Catholic Relief Services communications officials said that some reports about the relief agency confused the actions of its staffers with those of non-staff community health workers, who are chosen locally and are part of the Madagascar government's health care system.
The Population Research Institute has stood by its claims, releasing its full report on Sept. 4, including transcripts of its 2012 interviews with Madagascar bishops and almost 40 other individuals.
Steven Mosher, the institute's president, said Sept. 4 the organization conducted its investigation at the behest of several major CRS donors. In August, Mosher characterized the bishops' response to the institute's claims as "blanket denials."
At the conclusion of the institute's full report, Mosher and co-author Anne Roback Morse charged that Catholic Relief Services avoids "the appearance of favoring the Catholic Church in any way." They said that the agency has a policy of not preferentially hiring Catholics and that this is because such a policy is required by its "principal donor," the U.S. Agency for International Aid and Development.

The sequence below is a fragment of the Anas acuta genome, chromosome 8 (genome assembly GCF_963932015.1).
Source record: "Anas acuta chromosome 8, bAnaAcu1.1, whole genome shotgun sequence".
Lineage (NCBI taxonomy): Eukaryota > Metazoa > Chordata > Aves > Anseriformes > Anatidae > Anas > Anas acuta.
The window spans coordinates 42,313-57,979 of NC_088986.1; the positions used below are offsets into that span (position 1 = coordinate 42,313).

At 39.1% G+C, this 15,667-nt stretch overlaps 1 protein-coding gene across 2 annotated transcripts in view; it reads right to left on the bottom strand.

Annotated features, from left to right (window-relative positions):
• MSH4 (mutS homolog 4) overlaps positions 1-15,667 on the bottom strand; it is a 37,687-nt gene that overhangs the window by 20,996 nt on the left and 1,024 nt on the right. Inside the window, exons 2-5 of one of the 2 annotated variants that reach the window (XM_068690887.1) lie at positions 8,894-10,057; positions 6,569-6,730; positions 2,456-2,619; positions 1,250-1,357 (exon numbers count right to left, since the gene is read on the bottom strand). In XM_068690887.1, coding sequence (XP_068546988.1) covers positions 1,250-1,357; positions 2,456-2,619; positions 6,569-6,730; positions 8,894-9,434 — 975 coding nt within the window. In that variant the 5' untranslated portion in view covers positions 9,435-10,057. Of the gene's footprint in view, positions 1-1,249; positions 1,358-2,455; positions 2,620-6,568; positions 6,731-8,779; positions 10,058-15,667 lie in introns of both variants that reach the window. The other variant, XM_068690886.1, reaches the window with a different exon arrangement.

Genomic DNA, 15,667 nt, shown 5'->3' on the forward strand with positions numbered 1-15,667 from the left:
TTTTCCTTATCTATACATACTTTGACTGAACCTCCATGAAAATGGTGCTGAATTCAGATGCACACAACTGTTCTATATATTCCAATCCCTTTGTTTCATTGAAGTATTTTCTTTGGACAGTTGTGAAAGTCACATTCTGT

They also criticized the relief agency for its policy of serving the poor throughout the world "on the basis of need not creed" rather than seeking to preferentially serve Catholics.
Mosher and Morse said that an "authentic Catholic charity" would "hire faithful Catholics" and while not turning away others in need, would "seek above all to serve its fellow Catholics."
The U.S. bishops, however, praised the international work of Catholic Relief Services and stressed that the group's present and past policy is "never to distribute or promote artificial contraceptives or abortifacients or to promote abortion."
"We want to make it clear that those making these public critiques, albeit, we hope, in good faith, do not speak for the Catholic Church and we advise the Catholic faithful to exercise caution and consult the CRS website for clarification before endorsing or giving credence to the groups' critiques," the bishops said.
They urged continued support for the relief agency, saying it is committed to "defend human dignity and the sacredness of every human life from the moment of conception until natural death, and at every moment in between."